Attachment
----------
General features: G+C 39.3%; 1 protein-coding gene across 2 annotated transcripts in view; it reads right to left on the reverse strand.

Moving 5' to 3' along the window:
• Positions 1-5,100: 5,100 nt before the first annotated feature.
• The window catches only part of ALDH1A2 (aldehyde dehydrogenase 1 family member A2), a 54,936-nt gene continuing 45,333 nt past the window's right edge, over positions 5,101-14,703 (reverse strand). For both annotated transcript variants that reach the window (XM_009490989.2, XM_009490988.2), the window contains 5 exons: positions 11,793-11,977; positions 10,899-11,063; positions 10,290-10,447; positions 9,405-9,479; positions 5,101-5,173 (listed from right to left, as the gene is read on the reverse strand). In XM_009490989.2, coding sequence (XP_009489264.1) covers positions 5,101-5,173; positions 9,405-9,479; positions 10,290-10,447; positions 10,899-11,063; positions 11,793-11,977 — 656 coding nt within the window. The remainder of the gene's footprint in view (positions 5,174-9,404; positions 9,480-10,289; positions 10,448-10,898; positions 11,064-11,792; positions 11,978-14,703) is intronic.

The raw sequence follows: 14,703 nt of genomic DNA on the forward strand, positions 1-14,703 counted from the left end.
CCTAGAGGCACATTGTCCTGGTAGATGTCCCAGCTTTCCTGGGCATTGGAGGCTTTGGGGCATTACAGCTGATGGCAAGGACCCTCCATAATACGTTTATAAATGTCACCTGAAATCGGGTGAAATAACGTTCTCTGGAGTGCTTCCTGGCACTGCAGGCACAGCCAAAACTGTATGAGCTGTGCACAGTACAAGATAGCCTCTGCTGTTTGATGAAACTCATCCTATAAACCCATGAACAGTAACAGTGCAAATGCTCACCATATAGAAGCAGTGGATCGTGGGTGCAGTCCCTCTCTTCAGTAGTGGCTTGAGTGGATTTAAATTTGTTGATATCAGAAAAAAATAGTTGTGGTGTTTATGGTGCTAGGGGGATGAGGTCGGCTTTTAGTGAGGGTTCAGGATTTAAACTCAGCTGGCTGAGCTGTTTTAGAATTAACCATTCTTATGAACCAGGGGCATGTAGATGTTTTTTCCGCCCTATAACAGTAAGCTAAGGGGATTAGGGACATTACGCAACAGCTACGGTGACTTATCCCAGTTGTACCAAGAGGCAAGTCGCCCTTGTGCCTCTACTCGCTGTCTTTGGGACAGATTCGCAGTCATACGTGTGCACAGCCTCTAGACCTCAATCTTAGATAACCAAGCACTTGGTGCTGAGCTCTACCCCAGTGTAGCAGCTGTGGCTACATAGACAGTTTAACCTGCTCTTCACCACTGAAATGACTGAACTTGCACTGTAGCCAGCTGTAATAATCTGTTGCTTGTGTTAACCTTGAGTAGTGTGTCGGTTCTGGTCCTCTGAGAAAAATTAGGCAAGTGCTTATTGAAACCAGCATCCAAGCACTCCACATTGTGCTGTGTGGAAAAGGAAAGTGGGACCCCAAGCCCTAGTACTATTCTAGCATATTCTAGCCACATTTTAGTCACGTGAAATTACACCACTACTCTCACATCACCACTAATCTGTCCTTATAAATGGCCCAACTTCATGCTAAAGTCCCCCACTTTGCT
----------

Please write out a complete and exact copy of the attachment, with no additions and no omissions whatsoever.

General features: G+C 39.3%; 1 protein-coding gene across 2 annotated transcripts in view; it reads right to left on the reverse strand.

Moving 5' to 3' along the window:
• Positions 1-5,100: 5,100 nt before the first annotated feature.
• The window catches only part of ALDH1A2 (aldehyde dehydrogenase 1 family member A2), a 54,936-nt gene continuing 45,333 nt past the window's right edge, over positions 5,101-14,703 (reverse strand). For both annotated transcript variants that reach the window (XM_009490989.2, XM_009490988.2), the window contains 5 exons: positions 11,793-11,977; positions 10,899-11,063; positions 10,290-10,447; positions 9,405-9,479; positions 5,101-5,173 (listed from right to left, as the gene is read on the reverse strand). In XM_009490989.2, coding sequence (XP_009489264.1) covers positions 5,101-5,173; positions 9,405-9,479; positions 10,290-10,447; positions 10,899-11,063; positions 11,793-11,977 — 656 coding nt within the window. The remainder of the gene's footprint in view (positions 5,174-9,404; positions 9,480-10,289; positions 10,448-10,898; positions 11,064-11,792; positions 11,978-14,703) is intronic.

The raw sequence follows: 14,703 nt of genomic DNA on the forward strand, positions 1-14,703 counted from the left end.
CCTAGAGGCACATTGTCCTGGTAGATGTCCCAGCTTTCCTGGGCATTGGAGGCTTTGGGGCATTACAGCTGATGGCAAGGACCCTCCATAATACGTTTATAAATGTCACCTGAAATCGGGTGAAATAACGTTCTCTGGAGTGCTTCCTGGCACTGCAGGCACAGCCAAAACTGTATGAGCTGTGCACAGTACAAGATAGCCTCTGCTGTTTGATGAAACTCATCCTATAAACCCATGAACAGTAACAGTGCAAATGCTCACCATATAGAAGCAGTGGATCGTGGGTGCAGTCCCTCTCTTCAGTAGTGGCTTGAGTGGATTTAAATTTGTTGATATCAGAAAAAAATAGTTGTGGTGTTTATGGTGCTAGGGGGATGAGGTCGGCTTTTAGTGAGGGTTCAGGATTTAAACTCAGCTGGCTGAGCTGTTTTAGAATTAACCATTCTTATGAACCAGGGGCATGTAGATGTTTTTTCCGCCCTATAACAGTAAGCTAAGGGGATTAGGGACATTACGCAACAGCTACGGTGACTTATCCCAGTTGTACCAAGAGGCAAGTCGCCCTTGTGCCTCTACTCGCTGTCTTTGGGACAGATTCGCAGTCATACGTGTGCACAGCCTCTAGACCTCAATCTTAGATAACCAAGCACTTGGTGCTGAGCTCTACCCCAGTGTAGCAGCTGTGGCTACATAGACAGTTTAACCTGCTCTTCACCACTGAAATGACTGAACTTGCACTGTAGCCAGCTGTAATAATCTGTTGCTTGTGTTAACCTTGAGTAGTGTGTCGGTTCTGGTCCTCTGAGAAAAATTAGGCAAGTGCTTATTGAAACCAGCATCCAAGCACTCCACATTGTGCTGTGTGGAAAAGGAAAGTGGGACCCCAAGCCCTAGTACTATTCTAGCATATTCTAGCCACATTTTAGTCACGTGAAATTACACCACTACTCTCACATCACCACTAATCTGTCCTTATAAATGGCCCAACTTCATGCTAAAGTCCCCCACTTTGCT